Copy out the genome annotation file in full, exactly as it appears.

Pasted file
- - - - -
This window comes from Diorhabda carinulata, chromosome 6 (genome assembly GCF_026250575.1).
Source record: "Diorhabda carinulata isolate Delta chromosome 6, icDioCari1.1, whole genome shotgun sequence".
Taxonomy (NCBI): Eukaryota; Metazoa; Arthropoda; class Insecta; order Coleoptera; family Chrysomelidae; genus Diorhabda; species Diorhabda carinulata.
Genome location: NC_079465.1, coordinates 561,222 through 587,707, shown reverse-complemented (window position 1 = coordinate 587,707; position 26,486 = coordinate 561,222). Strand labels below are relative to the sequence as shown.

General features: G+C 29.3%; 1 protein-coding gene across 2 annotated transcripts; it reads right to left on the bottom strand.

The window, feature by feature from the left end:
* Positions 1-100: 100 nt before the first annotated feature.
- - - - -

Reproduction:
This window comes from Diorhabda carinulata, chromosome 6 (genome assembly GCF_026250575.1).
Source record: "Diorhabda carinulata isolate Delta chromosome 6, icDioCari1.1, whole genome shotgun sequence".
Taxonomy (NCBI): Eukaryota; Metazoa; Arthropoda; class Insecta; order Coleoptera; family Chrysomelidae; genus Diorhabda; species Diorhabda carinulata.
Genome location: NC_079465.1, coordinates 561,222 through 587,707, shown reverse-complemented (window position 1 = coordinate 587,707; position 26,486 = coordinate 561,222). Strand labels below are relative to the sequence as shown.

General features: G+C 29.3%; 1 protein-coding gene across 2 annotated transcripts; it reads right to left on the bottom strand.

The window, feature by feature from the left end:
* Positions 1-100: 100 nt before the first annotated feature.